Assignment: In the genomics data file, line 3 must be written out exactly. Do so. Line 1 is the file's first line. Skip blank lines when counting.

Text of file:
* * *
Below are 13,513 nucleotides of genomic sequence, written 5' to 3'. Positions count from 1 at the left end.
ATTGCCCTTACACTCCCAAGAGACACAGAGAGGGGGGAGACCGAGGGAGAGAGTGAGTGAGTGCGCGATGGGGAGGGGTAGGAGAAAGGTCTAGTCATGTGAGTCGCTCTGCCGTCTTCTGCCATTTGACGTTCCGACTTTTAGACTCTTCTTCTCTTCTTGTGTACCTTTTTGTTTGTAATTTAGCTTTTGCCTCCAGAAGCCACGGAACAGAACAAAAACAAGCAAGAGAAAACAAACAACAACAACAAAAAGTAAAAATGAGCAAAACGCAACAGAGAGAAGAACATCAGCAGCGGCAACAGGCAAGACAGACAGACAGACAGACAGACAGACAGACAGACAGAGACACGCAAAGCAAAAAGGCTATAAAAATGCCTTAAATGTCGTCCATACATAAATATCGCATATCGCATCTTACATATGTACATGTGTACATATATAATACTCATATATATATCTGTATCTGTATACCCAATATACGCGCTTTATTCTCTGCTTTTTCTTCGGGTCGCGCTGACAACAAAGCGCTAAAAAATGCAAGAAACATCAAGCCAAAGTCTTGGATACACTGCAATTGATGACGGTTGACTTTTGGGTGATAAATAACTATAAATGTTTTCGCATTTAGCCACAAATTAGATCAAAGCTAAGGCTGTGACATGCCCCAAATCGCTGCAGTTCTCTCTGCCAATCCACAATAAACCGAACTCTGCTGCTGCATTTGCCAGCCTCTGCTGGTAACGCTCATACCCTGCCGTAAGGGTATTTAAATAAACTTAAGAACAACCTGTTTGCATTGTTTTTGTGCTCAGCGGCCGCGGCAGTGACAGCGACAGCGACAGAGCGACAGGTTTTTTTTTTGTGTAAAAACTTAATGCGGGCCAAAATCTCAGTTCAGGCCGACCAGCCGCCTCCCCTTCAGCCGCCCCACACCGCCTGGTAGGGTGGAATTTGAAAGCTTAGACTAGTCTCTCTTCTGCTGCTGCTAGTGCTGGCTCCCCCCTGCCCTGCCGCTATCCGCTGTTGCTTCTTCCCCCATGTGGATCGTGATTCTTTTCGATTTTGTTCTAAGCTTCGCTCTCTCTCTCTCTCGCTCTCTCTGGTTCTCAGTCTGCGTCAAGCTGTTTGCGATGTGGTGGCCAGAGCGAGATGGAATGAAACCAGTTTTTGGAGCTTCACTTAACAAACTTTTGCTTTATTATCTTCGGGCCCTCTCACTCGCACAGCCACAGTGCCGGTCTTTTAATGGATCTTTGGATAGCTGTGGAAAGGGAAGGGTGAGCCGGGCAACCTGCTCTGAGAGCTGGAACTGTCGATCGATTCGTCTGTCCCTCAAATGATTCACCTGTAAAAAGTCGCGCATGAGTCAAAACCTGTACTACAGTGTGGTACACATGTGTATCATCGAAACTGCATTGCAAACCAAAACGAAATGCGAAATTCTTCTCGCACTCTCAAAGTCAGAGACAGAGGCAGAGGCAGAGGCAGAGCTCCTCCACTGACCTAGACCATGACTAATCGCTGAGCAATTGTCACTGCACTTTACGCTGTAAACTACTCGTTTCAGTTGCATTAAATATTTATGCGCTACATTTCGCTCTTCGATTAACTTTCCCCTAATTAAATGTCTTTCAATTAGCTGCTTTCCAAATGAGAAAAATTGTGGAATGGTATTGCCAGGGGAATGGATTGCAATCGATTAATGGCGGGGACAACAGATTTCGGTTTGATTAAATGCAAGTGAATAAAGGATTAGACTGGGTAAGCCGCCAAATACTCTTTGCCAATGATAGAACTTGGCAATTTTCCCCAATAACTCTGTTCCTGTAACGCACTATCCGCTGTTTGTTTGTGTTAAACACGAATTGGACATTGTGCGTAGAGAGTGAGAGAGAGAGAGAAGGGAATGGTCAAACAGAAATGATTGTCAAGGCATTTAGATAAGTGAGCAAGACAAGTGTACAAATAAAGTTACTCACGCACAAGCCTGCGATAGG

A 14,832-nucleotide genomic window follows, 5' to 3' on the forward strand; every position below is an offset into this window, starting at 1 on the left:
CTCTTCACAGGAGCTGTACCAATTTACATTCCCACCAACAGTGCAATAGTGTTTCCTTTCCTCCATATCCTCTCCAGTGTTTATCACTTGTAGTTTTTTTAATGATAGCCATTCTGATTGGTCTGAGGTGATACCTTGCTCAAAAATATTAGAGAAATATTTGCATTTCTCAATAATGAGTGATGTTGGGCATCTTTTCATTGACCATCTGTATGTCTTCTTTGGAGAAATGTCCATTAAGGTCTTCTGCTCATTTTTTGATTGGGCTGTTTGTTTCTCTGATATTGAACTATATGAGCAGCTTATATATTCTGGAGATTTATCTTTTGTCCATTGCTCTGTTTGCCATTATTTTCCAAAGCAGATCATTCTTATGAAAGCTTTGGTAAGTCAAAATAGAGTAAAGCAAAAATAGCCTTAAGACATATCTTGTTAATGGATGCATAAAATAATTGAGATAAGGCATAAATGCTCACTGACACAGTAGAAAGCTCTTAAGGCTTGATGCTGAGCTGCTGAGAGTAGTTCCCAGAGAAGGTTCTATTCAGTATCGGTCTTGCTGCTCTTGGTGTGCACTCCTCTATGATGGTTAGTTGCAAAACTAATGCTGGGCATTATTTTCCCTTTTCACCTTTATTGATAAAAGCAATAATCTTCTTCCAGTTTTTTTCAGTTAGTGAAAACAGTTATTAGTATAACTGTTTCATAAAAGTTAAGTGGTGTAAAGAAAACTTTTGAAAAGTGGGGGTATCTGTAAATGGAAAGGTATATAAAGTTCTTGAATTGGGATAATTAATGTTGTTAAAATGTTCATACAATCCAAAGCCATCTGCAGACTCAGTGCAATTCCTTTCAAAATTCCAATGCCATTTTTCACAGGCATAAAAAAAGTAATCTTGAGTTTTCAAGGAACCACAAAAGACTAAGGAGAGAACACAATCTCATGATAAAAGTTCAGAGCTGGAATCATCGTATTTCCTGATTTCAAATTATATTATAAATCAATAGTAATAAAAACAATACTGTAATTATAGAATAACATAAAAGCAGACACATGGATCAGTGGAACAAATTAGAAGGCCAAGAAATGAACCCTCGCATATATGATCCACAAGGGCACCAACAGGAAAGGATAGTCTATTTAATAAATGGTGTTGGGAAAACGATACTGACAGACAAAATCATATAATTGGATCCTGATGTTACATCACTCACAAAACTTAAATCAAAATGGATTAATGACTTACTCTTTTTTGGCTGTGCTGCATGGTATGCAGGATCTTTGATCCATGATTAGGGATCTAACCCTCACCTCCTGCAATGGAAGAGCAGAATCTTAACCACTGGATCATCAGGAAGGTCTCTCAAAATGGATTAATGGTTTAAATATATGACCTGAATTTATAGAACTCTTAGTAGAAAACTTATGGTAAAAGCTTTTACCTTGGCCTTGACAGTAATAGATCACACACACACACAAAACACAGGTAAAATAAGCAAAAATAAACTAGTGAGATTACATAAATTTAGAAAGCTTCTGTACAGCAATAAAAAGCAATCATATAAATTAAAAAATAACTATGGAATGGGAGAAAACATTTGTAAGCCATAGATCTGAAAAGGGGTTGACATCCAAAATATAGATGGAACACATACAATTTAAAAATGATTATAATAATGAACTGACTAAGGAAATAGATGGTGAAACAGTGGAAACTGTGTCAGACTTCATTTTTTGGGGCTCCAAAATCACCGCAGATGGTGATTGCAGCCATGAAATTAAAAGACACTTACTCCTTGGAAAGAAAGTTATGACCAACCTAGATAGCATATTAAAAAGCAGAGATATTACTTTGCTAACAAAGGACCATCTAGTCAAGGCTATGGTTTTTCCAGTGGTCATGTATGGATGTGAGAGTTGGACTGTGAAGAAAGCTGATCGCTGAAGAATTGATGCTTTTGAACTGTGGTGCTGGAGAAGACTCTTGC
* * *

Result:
A 14,832-nucleotide genomic window follows, 5' to 3' on the forward strand; every position below is an offset into this window, starting at 1 on the left: